The contrast is quite substantial. In fact, the frequency with which a majority of her colleagues sided with Sotomayor's favored interests in these divided cases is too low to consider any of them a common thread in the majority opinions. Certainly not to any degree approximating that in her opinions.
Protecting children: Sotomayor, 100%. The majority of her colleagues, 60%. And that's the closest it gets. Criminal due process: 80% - 33%. Business accountability: 90% - 50%. Minority equality: 100% - 33%.
Let's conclude with an of example of how these common threads in Sotomayor's opinions--i.e., her favored interests--have affected the results she reached. Consider what appears to be her overriding interest in protecting children, and how this has played out in her review of convictions for crimes involving child victims.
We've already discussed (both in this post and the immediately preceding one) that Sotomayor's opinion record in criminal cases is quite liberal. She strongly favors the rights of suspects, accuseds, and the convicted. As we just saw, her opinions sided with the claims of criminal due process in 80% of the divided cases (as contrasted with the 33% for the majority of her colleagues in the same cases).
I said earlier that the criminal cases involving child protection are not included in these figures. I excluded them to highlight the impact that the consideration of child protection has on Sotomayor's opinions. While her opinions sided with the claims of due process violation 80% of the time (i.e., excluding cases involving crimes against children), her opinions NEVER sided with such due process claims when crimes of child victimization were involved. In 3 out of 3 divided cases involving crimes of child victimization, she OPPOSED the due process claims. 100% conservative! That, however, coincides with Sotomayor's 100% opinion record--in both criminal and civil cases--of taking the side more protective of children, or more tough on their offenders.
U.S. v. Falso (Sept. 2008) is instructive. In that case, Sotomayor authored a majority opinion upholding child pornography convictions. The problem was that the evidence supporting the convictions was obtained through an unconstitutional search. All the judges agreed on that. And they all agreed that the evidence normally could not be used. (For those unfamiliar, that's what's called the "exclusionary rule.") Nevertheless, Sotomayor argued that it was okay for the prosecution to use the evidence in this case because the investigating officer's mistake in conducting the search was made in good faith. (For those unfamiliar, that's what's called the "good faith exception" to the exclusionary rule.)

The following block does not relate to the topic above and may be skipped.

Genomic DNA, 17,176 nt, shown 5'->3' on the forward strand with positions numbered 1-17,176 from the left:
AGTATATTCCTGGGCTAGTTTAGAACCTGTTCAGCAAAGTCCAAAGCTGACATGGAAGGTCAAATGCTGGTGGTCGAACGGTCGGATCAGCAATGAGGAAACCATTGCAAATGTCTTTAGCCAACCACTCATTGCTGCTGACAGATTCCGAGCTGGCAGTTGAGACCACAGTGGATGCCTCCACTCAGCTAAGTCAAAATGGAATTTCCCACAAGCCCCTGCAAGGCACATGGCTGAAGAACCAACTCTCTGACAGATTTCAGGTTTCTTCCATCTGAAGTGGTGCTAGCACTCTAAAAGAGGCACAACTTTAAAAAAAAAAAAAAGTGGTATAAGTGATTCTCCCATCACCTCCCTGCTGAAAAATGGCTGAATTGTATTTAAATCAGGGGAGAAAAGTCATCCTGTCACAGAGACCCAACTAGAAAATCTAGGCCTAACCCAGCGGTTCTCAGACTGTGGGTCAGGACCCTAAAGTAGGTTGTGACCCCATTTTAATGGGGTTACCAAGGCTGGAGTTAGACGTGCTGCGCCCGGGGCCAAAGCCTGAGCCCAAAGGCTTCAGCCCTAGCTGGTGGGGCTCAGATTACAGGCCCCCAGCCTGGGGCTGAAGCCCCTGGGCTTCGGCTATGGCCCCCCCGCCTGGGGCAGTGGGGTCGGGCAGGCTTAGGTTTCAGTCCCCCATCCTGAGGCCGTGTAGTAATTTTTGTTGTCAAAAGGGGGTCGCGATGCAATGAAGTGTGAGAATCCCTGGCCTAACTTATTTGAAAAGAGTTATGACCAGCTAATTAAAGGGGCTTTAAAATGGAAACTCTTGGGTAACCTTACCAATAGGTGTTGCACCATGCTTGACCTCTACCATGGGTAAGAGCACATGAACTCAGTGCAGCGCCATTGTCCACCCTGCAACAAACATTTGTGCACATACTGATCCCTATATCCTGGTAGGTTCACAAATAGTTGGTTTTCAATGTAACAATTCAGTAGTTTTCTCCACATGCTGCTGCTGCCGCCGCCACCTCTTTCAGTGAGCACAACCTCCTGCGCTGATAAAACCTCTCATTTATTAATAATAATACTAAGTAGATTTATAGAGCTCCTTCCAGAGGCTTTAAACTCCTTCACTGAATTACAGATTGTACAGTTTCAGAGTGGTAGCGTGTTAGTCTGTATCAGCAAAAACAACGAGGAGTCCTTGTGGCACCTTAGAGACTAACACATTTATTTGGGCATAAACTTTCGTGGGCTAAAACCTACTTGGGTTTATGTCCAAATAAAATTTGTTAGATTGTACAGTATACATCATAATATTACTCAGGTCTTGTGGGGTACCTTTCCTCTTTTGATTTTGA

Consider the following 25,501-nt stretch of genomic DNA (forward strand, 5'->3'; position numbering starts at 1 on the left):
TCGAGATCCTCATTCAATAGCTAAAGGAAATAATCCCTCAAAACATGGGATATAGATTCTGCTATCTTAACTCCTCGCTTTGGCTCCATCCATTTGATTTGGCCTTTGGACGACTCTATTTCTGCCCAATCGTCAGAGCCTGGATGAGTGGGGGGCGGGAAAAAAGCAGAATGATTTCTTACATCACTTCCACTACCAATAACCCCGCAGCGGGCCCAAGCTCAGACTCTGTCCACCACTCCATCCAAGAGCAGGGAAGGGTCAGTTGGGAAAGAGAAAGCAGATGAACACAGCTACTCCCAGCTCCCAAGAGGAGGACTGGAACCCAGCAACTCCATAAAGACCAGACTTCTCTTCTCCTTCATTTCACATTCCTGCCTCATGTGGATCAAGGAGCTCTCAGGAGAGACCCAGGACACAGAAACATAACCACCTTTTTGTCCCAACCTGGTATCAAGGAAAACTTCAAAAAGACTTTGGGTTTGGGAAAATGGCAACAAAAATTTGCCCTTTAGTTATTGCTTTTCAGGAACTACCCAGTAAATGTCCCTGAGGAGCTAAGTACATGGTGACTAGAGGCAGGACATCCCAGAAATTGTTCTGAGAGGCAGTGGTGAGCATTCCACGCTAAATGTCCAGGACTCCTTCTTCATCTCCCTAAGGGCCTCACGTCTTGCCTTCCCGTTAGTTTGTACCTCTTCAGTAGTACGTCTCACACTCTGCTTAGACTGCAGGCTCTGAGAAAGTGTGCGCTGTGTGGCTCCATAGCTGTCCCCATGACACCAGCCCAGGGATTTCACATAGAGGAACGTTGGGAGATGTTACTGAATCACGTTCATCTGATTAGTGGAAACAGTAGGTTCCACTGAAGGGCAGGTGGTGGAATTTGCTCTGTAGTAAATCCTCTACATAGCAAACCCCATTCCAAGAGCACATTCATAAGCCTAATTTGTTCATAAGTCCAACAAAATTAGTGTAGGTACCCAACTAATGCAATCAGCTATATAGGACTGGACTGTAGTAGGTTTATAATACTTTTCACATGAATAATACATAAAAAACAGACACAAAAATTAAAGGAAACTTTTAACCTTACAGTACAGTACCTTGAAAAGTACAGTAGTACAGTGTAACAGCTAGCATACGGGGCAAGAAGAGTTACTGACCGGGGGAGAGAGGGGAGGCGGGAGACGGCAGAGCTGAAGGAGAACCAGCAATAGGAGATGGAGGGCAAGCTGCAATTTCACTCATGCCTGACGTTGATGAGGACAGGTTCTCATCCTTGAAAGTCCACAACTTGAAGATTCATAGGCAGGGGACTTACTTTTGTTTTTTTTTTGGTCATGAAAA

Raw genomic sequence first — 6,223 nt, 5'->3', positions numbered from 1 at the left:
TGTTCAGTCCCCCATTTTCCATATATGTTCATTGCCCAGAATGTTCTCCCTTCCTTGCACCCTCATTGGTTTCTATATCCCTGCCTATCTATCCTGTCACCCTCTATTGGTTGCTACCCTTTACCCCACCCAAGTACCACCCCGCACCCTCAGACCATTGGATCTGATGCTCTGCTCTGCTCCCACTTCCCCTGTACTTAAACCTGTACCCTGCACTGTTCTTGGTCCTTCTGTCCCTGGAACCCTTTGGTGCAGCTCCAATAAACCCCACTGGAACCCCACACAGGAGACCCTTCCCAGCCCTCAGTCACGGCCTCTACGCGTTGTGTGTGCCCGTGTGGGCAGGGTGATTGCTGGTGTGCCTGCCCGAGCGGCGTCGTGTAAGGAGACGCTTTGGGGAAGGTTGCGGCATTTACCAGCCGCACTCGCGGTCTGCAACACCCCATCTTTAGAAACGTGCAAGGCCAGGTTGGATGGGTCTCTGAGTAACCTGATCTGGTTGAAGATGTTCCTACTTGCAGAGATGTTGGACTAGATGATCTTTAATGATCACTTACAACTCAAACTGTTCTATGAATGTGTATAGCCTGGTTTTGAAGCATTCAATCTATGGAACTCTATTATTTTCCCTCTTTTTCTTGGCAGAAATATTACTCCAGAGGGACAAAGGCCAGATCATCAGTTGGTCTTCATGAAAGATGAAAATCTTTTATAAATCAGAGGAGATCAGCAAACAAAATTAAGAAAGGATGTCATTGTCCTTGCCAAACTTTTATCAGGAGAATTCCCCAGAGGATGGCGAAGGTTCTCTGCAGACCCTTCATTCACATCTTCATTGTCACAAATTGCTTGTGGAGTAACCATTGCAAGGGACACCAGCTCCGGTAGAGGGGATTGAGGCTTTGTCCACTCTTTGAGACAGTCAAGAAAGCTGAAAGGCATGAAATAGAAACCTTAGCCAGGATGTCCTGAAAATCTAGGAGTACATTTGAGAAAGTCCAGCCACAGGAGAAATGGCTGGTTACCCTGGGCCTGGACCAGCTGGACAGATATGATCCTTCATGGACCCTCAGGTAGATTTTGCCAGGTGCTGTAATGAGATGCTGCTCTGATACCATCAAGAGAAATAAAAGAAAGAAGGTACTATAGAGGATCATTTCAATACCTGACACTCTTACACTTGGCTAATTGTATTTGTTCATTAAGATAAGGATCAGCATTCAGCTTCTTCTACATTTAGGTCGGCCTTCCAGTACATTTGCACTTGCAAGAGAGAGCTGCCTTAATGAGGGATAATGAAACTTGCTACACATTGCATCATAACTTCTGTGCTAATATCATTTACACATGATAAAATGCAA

The problem with THAT, however, as the dissenter made clear, was that the police officer in the case had not acted in good faith at all. Yes, the officer had a warrant authorizing the search. But he had recklessly disregarded the truth, and perhaps deliberately lied, when he himself obtained the warrant--which all the judges agreed was no good.
It is very difficult to read the opinions in that case--Sotomayor's and the dissenter's--without concluding that Sotomayor had stretched the law and the facts. It's pretty evident that she did so in order to be able to uphold the child pornography convictions. Outside the realm of child pornography, pedophile, and related child victimization cases, Sotomayor's record of supporting the rights of the accused strongly suggests that she would not otherwise have ruled the way she did.
Similarly, it is pretty clear when reviewing all of Sotomayor's opinions in the close, divided cases, that each of the common threads identified here--i.e., her favored interests--has influenced the positions she has taken. Most judges, if not all, are affected in like manner. No doubt, some more than others. For Judge Sotomayor, her opinions evince considerable influence from some interests that are readily identifiable.
This has been the 4th in a series of posts on New York Court Watcher examining the judicial record of Supreme Court nominee Sonia Sotomayor. (See Sotomayor--Let's Put the Cards on the Table (Versus Her Colleagues), June 3, 2009; (Ideological Patterns in Her Opinions), June 2, 2009; (First, Some Prefatory Comments), May28, 2009.) Forthcoming posts will look at some selected opinions--representative of her best and the opposite--and at some of her non-judicial statements and writings that are currently causing such public and partisan-political stir.